Toddlers and even young school-age children are not sufficiently competent to brush their own teeth without parental assistance. Parents should be instructed to sit with the child standing between the parent’s legs and reclining his or her head backward onto the parent’s lap. The parent should embrace the child’s head in a stable position and with the other hand proceed to brush the child’s teeth using a soft toothbrush with double-rounded bristles. A tiny dab of fluoridated toothpaste should be used to gently clean both the gums and teeth. The hygienist should reassure the parent that with time the child will be receptive to this process. In addition, the parent should understand that he or she is also desensitizing the child’s oral cavity thus facilitating future dental surgery if needed.
Because it is not advisable to treat children less than two years of age using conscious sedation in a private dental setting, treatment will often be postponed until the child is older. During this period, in addition to proper counseling, a chemical approach may be employed to delay or prevent the progression of carious lesions. Topical fluoride varnishes contain a high concentration of fluoride in a resin or synthetic base that is applied to the tooth surface in order to retard, arrest, and reverse the process of cavity formation.27 The use of a fluoride varnish minimizes the risk of inadvertent fluoride consumption and can be easily used on young patients.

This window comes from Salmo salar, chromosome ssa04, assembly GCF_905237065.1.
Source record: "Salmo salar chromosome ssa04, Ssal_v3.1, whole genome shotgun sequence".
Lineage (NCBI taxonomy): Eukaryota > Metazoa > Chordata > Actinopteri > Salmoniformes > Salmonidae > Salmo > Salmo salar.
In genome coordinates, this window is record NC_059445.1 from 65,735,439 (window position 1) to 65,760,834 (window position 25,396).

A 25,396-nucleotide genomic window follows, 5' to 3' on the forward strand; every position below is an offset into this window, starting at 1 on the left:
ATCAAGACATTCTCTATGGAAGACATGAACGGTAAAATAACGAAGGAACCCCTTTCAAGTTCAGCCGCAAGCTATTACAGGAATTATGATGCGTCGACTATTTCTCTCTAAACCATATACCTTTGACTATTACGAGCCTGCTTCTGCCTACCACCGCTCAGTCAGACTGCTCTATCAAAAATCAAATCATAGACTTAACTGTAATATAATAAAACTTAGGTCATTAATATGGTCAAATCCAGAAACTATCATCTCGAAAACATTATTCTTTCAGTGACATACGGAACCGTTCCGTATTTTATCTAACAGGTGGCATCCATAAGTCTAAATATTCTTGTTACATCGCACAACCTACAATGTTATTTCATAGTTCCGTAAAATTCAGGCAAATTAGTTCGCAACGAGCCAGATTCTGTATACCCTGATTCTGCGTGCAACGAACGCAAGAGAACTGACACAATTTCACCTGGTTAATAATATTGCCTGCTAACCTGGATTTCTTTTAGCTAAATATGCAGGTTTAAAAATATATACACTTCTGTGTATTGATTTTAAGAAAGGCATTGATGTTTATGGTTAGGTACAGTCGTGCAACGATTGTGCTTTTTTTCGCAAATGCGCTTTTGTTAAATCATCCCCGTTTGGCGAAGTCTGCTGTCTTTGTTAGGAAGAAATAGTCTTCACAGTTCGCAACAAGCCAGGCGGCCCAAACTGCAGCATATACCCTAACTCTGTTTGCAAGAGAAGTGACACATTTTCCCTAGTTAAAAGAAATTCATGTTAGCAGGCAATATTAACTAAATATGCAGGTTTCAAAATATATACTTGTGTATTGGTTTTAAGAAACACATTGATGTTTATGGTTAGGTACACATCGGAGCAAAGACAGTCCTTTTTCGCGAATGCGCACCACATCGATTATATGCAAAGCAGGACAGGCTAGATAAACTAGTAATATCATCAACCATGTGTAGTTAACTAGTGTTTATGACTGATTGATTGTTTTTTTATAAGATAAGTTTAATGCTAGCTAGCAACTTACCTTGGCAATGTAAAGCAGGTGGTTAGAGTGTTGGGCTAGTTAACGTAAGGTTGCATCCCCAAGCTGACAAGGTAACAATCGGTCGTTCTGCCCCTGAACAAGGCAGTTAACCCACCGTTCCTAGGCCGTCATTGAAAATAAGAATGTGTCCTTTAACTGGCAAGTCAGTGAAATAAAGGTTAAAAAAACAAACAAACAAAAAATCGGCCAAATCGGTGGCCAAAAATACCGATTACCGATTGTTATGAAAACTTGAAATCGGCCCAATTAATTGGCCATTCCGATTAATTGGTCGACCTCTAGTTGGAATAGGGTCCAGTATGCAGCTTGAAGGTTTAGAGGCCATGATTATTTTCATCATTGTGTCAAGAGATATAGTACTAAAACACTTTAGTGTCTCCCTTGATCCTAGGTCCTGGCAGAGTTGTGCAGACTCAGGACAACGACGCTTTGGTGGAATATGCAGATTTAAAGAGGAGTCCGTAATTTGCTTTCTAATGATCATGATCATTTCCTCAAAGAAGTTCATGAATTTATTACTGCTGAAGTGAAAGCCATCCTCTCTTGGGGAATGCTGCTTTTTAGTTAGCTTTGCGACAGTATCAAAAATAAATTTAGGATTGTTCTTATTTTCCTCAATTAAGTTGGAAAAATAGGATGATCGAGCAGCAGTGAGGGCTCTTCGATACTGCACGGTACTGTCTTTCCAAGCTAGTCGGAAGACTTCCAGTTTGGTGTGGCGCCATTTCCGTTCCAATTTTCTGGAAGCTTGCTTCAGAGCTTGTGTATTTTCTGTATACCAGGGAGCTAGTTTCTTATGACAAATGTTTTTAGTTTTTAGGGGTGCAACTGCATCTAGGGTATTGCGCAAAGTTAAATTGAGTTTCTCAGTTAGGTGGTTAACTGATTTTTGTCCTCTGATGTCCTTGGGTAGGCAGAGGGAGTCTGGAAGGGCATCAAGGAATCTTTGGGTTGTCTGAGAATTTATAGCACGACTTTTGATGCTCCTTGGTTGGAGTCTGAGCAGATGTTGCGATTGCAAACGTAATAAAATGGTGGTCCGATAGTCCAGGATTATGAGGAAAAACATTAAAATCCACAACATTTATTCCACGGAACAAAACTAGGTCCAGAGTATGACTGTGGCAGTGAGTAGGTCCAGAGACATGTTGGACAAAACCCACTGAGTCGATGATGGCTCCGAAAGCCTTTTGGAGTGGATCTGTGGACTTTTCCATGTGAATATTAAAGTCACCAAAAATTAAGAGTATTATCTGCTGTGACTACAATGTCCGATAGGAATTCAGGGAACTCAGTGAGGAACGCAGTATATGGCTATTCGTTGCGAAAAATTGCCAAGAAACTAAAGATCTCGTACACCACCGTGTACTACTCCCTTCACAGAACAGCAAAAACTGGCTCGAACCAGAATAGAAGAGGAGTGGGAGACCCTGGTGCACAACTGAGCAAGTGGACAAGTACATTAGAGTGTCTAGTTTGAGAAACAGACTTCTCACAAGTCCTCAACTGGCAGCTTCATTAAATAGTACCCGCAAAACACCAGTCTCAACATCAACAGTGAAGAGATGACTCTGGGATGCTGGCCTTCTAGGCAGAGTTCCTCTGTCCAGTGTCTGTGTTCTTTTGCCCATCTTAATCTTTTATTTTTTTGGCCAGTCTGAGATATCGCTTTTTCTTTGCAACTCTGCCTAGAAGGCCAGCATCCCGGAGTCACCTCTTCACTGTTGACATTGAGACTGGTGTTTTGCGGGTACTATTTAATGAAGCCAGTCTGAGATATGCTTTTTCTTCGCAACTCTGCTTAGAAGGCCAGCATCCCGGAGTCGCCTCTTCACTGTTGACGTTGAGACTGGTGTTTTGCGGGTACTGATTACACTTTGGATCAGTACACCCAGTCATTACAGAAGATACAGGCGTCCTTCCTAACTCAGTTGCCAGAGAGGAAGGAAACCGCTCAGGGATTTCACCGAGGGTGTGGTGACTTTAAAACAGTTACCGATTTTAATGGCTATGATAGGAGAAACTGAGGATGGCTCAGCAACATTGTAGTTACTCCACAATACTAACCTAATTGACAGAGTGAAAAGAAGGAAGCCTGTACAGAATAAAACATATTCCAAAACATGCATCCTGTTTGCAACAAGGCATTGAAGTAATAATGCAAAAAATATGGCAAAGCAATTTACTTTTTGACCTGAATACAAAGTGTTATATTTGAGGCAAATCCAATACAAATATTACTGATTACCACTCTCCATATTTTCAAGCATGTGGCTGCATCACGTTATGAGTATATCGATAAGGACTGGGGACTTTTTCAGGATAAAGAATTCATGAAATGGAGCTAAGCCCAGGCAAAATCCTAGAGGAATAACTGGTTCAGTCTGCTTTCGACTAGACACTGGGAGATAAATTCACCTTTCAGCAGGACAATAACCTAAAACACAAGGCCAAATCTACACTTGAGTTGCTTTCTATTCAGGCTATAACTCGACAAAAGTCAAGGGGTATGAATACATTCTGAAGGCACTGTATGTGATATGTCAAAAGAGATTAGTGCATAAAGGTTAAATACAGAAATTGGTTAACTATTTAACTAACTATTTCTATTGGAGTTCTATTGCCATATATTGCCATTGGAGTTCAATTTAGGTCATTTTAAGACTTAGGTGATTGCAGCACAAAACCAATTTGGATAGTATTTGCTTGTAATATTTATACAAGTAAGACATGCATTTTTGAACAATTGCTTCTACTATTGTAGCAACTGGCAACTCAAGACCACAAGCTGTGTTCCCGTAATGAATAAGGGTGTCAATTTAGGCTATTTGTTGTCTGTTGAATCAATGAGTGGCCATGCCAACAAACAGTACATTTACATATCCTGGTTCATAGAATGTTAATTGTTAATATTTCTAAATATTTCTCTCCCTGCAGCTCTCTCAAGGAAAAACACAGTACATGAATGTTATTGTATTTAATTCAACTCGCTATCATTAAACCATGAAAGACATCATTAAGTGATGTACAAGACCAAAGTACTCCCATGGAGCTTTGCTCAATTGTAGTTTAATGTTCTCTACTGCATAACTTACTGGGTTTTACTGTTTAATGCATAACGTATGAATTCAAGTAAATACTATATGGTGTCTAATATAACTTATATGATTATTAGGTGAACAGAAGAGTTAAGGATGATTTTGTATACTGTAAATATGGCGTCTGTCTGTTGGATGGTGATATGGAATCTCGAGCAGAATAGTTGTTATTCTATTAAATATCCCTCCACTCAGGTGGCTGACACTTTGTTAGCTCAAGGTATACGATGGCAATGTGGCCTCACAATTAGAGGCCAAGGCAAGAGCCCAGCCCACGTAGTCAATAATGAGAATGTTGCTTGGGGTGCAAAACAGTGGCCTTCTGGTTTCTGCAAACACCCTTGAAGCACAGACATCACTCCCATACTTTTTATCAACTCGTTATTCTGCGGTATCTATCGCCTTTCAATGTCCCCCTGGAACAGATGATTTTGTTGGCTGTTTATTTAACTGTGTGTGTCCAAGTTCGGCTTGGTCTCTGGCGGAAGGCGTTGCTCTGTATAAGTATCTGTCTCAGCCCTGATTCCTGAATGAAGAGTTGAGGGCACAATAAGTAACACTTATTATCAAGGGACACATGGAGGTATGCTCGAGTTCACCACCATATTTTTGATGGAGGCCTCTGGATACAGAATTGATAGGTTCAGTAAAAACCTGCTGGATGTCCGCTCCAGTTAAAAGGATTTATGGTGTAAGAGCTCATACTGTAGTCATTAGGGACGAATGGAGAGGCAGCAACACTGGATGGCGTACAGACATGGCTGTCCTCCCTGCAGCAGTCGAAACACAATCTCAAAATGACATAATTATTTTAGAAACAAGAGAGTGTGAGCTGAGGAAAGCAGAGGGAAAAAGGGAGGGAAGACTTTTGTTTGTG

Although the primary side effect associated with the use of fluoride varnishes has been the temporary yellow-brown tooth discoloration apparent while the varnish adheres, this effect has been eliminated in newly marketed tooth-colored varnishes. Results of clinical trials indicate that fluoride varnish provides caries incidence reductions of 18% to 70%.28 A recent position paper of all fluoride vehicles concluded that until further evidence suggests otherwise, frequent periodic applications of fluoride varnish to open caries lesions in very young children should continue to be utilized as a means of controlling ECC.29 Varnish application should be repeated at three-month intervals for high-risk children and at six-month intervals for children who are not at high risk (Figure 4).29
Alternative Restorative Treatment
Another non-surgical approach to the initial restoration of NC is Alternative Restorative Treatment (ART), formerly known as atraumatic restorative treatment. This caries treatment modality involves the removal of soft, demineralized tissue using hand instrumentation, followed by restoration of the tooth with an adhesive restorative material.30 Glass-ionomer cement is often the material of choice for ART because of its bonding to enamel and dentin, fluoride release, and ease of use.31 Results may not be aesthetically pleasing using this approach, and parents should view the procedure as an interim option prior to definitive restoration (Figure 5).